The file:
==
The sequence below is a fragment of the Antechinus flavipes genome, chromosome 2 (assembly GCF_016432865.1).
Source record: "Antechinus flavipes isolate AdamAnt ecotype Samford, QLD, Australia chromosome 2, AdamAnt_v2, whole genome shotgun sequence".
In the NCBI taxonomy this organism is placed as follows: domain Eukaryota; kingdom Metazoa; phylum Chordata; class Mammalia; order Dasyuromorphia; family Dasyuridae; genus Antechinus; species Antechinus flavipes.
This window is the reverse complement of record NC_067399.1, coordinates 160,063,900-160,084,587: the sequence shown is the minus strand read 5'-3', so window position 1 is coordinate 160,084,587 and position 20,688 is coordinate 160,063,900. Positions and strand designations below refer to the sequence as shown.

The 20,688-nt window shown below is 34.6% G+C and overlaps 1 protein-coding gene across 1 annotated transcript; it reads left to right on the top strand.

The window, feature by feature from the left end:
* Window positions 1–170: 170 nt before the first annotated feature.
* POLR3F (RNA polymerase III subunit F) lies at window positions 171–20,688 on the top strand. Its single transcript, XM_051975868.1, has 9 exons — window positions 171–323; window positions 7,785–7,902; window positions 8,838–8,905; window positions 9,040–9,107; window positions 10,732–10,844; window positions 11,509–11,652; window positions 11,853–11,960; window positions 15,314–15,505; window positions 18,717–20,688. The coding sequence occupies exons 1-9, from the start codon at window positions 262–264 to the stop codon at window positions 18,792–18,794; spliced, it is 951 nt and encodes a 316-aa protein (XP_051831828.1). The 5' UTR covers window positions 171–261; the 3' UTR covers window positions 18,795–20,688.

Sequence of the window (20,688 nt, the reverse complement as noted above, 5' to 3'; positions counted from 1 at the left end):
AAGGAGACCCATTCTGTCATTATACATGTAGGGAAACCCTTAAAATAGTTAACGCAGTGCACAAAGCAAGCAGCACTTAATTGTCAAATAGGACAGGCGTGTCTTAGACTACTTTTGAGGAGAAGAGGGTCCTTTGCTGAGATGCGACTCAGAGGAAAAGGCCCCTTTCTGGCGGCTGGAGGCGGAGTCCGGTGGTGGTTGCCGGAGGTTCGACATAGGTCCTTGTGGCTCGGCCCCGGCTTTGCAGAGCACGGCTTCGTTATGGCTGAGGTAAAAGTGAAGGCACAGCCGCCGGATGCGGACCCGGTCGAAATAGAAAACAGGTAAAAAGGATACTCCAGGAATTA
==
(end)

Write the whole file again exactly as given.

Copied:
The sequence below is a fragment of the Antechinus flavipes genome, chromosome 2 (assembly GCF_016432865.1).
Source record: "Antechinus flavipes isolate AdamAnt ecotype Samford, QLD, Australia chromosome 2, AdamAnt_v2, whole genome shotgun sequence".
In the NCBI taxonomy this organism is placed as follows: domain Eukaryota; kingdom Metazoa; phylum Chordata; class Mammalia; order Dasyuromorphia; family Dasyuridae; genus Antechinus; species Antechinus flavipes.
This window is the reverse complement of record NC_067399.1, coordinates 160,063,900-160,084,587: the sequence shown is the minus strand read 5'-3', so window position 1 is coordinate 160,084,587 and position 20,688 is coordinate 160,063,900. Positions and strand designations below refer to the sequence as shown.

The 20,688-nt window shown below is 34.6% G+C and overlaps 1 protein-coding gene across 1 annotated transcript; it reads left to right on the top strand.

The window, feature by feature from the left end:
* Window positions 1–170: 170 nt before the first annotated feature.
* POLR3F (RNA polymerase III subunit F) lies at window positions 171–20,688 on the top strand. Its single transcript, XM_051975868.1, has 9 exons — window positions 171–323; window positions 7,785–7,902; window positions 8,838–8,905; window positions 9,040–9,107; window positions 10,732–10,844; window positions 11,509–11,652; window positions 11,853–11,960; window positions 15,314–15,505; window positions 18,717–20,688. The coding sequence occupies exons 1-9, from the start codon at window positions 262–264 to the stop codon at window positions 18,792–18,794; spliced, it is 951 nt and encodes a 316-aa protein (XP_051831828.1). The 5' UTR covers window positions 171–261; the 3' UTR covers window positions 18,795–20,688.

Sequence of the window (20,688 nt, the reverse complement as noted above, 5' to 3'; positions counted from 1 at the left end):
AAGGAGACCCATTCTGTCATTATACATGTAGGGAAACCCTTAAAATAGTTAACGCAGTGCACAAAGCAAGCAGCACTTAATTGTCAAATAGGACAGGCGTGTCTTAGACTACTTTTGAGGAGAAGAGGGTCCTTTGCTGAGATGCGACTCAGAGGAAAAGGCCCCTTTCTGGCGGCTGGAGGCGGAGTCCGGTGGTGGTTGCCGGAGGTTCGACATAGGTCCTTGTGGCTCGGCCCCGGCTTTGCAGAGCACGGCTTCGTTATGGCTGAGGTAAAAGTGAAGGCACAGCCGCCGGATGCGGACCCGGTCGAAATAGAAAACAGGTAAAAAGGATACTCCAGGAATTA